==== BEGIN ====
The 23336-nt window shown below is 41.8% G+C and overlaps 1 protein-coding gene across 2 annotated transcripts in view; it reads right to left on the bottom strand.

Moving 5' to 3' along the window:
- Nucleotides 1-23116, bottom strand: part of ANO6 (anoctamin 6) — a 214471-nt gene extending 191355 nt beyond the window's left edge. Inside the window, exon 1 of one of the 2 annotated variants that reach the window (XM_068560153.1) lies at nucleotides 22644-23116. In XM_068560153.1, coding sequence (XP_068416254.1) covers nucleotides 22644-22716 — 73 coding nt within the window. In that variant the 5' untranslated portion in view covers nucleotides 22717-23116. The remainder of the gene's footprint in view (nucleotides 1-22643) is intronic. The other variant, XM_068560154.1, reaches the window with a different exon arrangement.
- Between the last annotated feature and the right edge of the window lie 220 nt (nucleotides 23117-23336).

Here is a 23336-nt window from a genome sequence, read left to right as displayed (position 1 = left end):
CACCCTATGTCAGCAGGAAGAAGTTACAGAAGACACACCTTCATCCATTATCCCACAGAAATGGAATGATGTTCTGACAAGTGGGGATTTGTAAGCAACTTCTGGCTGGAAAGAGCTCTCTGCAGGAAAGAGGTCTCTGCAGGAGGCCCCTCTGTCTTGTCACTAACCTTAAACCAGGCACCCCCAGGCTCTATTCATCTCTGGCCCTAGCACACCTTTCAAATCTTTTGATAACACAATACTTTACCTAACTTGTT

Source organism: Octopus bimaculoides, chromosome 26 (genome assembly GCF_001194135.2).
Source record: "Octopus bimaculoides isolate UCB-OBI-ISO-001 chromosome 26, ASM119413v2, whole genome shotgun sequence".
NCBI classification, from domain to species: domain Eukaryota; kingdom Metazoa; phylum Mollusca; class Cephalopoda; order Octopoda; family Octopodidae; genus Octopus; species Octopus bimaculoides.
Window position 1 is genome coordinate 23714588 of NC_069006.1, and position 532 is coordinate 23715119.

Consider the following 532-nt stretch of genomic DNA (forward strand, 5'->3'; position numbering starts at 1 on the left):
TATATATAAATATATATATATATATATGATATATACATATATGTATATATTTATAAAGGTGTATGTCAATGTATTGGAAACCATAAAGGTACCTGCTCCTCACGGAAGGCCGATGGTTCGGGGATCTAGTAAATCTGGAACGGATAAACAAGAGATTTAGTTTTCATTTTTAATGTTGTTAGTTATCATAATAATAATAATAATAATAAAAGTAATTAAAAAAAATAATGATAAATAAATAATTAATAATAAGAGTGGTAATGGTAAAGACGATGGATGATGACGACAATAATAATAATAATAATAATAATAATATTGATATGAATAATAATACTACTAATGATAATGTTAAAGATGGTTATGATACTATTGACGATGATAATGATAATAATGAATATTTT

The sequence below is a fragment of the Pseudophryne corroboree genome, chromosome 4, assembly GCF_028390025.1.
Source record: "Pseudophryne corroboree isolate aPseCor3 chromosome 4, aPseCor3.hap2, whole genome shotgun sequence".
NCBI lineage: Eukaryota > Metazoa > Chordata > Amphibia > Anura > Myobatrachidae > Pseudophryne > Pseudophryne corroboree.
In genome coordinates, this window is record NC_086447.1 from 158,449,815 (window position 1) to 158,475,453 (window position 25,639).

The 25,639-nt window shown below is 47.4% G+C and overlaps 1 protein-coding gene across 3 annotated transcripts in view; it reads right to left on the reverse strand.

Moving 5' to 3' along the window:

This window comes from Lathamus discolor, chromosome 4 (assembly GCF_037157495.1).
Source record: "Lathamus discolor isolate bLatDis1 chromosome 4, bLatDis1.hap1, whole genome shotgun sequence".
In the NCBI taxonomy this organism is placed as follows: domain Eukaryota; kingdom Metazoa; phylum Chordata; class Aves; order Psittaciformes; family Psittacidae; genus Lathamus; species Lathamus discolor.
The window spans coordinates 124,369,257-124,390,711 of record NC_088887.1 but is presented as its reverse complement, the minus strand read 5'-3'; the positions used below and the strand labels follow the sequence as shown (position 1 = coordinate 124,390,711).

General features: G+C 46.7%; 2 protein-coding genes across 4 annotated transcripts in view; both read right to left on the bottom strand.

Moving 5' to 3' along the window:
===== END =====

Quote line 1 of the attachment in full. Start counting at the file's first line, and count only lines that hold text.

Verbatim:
The 23336-nt window shown below is 41.8% G+C and overlaps 1 protein-coding gene across 2 annotated transcripts in view; it reads right to left on the bottom strand.